RENNELL, James (1742-1830). Recueil de Cartes Geographiques, pour la Description de L'Indostan. Paris: Poignee, An VIII [1793].

$ 6,500.00

Small folio (11 4/8 x 8 4/8 inches). Four large folding engraved maps, that combine to form "Carte de L'Indostan ou de L'Empire Mogol.", with contemporary hand-color in outline, and six engraved folding maps and one plan (some tears near mounts and clumsy repairs). Contemporary quarter sheep, marbled paper boards, uncut (extremities a bit worn).  

Provenance: 20th-century gift inscription on the recto of the front free endpaper.  

First French edition, with maps revised by Jean Nicholas Buache, incorporating the four maps that compose Rennell's "second great work. the construction of the first approximately correct map of India" (DNB).  

"The Father of Indian Surveying" (Gole "Early Maps of India")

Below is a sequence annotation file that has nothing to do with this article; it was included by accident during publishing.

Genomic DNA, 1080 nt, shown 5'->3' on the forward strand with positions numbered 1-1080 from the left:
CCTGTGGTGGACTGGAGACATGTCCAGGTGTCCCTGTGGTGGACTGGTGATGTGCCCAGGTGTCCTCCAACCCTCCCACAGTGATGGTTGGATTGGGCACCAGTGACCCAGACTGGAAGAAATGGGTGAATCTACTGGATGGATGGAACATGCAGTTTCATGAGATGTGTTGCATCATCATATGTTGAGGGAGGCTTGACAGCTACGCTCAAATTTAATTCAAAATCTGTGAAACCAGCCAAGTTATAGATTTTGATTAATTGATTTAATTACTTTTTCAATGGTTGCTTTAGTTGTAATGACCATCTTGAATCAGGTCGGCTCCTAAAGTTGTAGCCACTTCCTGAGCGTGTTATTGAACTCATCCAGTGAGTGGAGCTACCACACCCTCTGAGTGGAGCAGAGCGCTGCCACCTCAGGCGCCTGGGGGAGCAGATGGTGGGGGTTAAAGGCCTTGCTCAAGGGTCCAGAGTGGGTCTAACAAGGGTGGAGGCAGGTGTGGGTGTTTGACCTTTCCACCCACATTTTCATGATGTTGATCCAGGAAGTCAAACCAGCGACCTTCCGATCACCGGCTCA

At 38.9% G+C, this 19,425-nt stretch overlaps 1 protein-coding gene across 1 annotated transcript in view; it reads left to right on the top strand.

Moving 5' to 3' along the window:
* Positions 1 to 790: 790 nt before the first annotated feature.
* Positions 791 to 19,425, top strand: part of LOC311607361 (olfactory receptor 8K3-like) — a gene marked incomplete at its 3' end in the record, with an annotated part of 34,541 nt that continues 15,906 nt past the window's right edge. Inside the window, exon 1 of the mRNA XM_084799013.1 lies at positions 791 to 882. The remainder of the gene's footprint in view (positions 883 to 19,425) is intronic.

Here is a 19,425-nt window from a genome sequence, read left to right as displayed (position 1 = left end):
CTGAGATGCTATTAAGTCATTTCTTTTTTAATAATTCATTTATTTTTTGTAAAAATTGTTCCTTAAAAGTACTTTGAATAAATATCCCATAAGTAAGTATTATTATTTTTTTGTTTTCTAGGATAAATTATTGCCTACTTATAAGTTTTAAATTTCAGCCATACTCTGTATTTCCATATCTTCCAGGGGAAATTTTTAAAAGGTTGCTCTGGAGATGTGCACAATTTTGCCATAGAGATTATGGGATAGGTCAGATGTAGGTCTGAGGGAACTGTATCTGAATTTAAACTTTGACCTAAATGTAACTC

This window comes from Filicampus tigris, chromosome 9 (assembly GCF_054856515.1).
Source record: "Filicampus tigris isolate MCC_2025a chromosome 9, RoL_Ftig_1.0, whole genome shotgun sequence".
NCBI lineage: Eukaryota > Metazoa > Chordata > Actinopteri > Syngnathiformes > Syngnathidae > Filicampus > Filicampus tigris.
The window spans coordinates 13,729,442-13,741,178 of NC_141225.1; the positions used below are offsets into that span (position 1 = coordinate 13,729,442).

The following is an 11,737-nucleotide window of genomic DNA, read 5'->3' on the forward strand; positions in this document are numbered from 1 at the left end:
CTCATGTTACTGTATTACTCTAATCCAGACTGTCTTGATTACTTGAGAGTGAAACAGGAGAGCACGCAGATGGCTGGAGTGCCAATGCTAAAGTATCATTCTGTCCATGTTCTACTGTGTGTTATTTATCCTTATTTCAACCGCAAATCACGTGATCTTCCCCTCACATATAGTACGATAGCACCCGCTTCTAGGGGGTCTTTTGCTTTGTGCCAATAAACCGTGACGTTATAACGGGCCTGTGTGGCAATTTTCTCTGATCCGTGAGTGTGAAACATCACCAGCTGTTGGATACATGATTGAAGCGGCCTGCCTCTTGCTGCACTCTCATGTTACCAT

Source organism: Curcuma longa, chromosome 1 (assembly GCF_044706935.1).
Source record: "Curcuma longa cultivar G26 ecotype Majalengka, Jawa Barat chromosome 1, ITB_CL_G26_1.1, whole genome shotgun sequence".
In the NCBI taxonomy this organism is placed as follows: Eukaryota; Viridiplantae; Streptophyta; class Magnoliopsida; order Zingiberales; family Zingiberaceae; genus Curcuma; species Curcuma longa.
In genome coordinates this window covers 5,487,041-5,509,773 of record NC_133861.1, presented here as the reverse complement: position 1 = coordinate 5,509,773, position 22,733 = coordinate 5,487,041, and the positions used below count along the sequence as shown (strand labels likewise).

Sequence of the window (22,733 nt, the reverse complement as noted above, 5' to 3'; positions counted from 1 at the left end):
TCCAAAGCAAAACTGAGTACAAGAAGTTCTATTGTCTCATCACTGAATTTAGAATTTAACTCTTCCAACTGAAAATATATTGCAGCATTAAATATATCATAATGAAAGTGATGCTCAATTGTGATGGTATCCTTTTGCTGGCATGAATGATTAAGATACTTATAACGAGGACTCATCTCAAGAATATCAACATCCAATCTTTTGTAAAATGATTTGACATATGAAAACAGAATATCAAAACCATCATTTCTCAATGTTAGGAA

Rennell charted the currents through the India Ocean and around Africa, and later surveyed the Indian interior. He recognized Europe's growing fascination with India: "As almost every particular relating to Hindoostan is become an object of popular curiosity, it can hardly be deemed superfluous to lay before the public an improved system of its geography" (Rennell Preface). With Rennell's first map of Hindoostan, the result of 500 separate surveys and stretching from the Himalayas in the north, to Ceylon in the south, and the "Great Sandy Deserts" in the west.  Born in Chudleigh in Devon, England, James Rennell, who was to become one of the mosst celebrated cartographers of his time, joined the British Navy as a midshipman at the age of 14. Amidst the Seven Years' War (1756-1763), he travelled the world and learned marine surveying and hydrography. This led to his appointment at age 24 as surveyor of the British East India Company's dominions in Bengal.  In 1765, Rennell began surveying India. By this time, the British East India Company had maintained its foothold on the region for over one hundred years, but it was still another century before Queen Victoria would set her eyes eastward, and Rennell's explorations and accounts helped to fill that gap in time. Rennell combined data from British Army columns with Ain-e-Akbari (1598), a translation of Islamic geography of the empire which helped him acquire information about old divisions (he therefore subdivided the country according to the Mughal provinces of 'subas'). Catalogued by Kate Hunter